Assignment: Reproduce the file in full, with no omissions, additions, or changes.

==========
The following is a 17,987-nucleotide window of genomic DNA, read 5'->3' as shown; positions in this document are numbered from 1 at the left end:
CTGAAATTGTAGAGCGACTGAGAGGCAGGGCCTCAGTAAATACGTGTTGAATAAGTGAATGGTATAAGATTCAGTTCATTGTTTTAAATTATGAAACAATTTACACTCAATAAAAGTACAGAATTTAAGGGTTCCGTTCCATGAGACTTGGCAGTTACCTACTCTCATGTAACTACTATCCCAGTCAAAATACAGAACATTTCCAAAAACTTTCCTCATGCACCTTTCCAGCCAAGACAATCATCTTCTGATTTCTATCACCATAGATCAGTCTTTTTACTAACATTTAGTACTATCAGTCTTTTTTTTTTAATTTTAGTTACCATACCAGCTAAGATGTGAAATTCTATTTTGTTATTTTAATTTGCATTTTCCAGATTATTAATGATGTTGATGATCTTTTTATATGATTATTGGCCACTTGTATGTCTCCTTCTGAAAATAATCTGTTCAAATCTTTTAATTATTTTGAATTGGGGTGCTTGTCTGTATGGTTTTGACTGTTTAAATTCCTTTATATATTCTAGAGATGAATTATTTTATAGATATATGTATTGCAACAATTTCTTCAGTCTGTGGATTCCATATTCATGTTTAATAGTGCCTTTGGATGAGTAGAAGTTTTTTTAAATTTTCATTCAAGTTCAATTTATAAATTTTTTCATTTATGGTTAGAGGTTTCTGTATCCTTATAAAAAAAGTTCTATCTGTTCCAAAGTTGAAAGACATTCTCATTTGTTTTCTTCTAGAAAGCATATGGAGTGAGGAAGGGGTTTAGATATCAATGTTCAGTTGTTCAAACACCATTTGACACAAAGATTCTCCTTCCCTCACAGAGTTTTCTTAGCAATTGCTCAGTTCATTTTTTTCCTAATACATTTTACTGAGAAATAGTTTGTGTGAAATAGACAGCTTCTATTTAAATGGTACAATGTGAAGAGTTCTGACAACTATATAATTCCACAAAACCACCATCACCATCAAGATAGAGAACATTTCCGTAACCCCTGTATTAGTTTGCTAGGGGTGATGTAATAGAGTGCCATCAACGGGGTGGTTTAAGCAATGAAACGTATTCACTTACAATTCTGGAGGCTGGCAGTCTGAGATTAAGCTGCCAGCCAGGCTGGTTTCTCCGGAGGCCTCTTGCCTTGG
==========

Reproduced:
The following is a 17,987-nucleotide window of genomic DNA, read 5'->3' as shown; positions in this document are numbered from 1 at the left end:
CTGAAATTGTAGAGCGACTGAGAGGCAGGGCCTCAGTAAATACGTGTTGAATAAGTGAATGGTATAAGATTCAGTTCATTGTTTTAAATTATGAAACAATTTACACTCAATAAAAGTACAGAATTTAAGGGTTCCGTTCCATGAGACTTGGCAGTTACCTACTCTCATGTAACTACTATCCCAGTCAAAATACAGAACATTTCCAAAAACTTTCCTCATGCACCTTTCCAGCCAAGACAATCATCTTCTGATTTCTATCACCATAGATCAGTCTTTTTACTAACATTTAGTACTATCAGTCTTTTTTTTTTAATTTTAGTTACCATACCAGCTAAGATGTGAAATTCTATTTTGTTATTTTAATTTGCATTTTCCAGATTATTAATGATGTTGATGATCTTTTTATATGATTATTGGCCACTTGTATGTCTCCTTCTGAAAATAATCTGTTCAAATCTTTTAATTATTTTGAATTGGGGTGCTTGTCTGTATGGTTTTGACTGTTTAAATTCCTTTATATATTCTAGAGATGAATTATTTTATAGATATATGTATTGCAACAATTTCTTCAGTCTGTGGATTCCATATTCATGTTTAATAGTGCCTTTGGATGAGTAGAAGTTTTTTTAAATTTTCATTCAAGTTCAATTTATAAATTTTTTCATTTATGGTTAGAGGTTTCTGTATCCTTATAAAAAAAGTTCTATCTGTTCCAAAGTTGAAAGACATTCTCATTTGTTTTCTTCTAGAAAGCATATGGAGTGAGGAAGGGGTTTAGATATCAATGTTCAGTTGTTCAAACACCATTTGACACAAAGATTCTCCTTCCCTCACAGAGTTTTCTTAGCAATTGCTCAGTTCATTTTTTTCCTAATACATTTTACTGAGAAATAGTTTGTGTGAAATAGACAGCTTCTATTTAAATGGTACAATGTGAAGAGTTCTGACAACTATATAATTCCACAAAACCACCATCACCATCAAGATAGAGAACATTTCCGTAACCCCTGTATTAGTTTGCTAGGGGTGATGTAATAGAGTGCCATCAACGGGGTGGTTTAAGCAATGAAACGTATTCACTTACAATTCTGGAGGCTGGCAGTCTGAGATTAAGCTGCCAGCCAGGCTGGTTTCTCCGGAGGCCTCTTGCCTTGG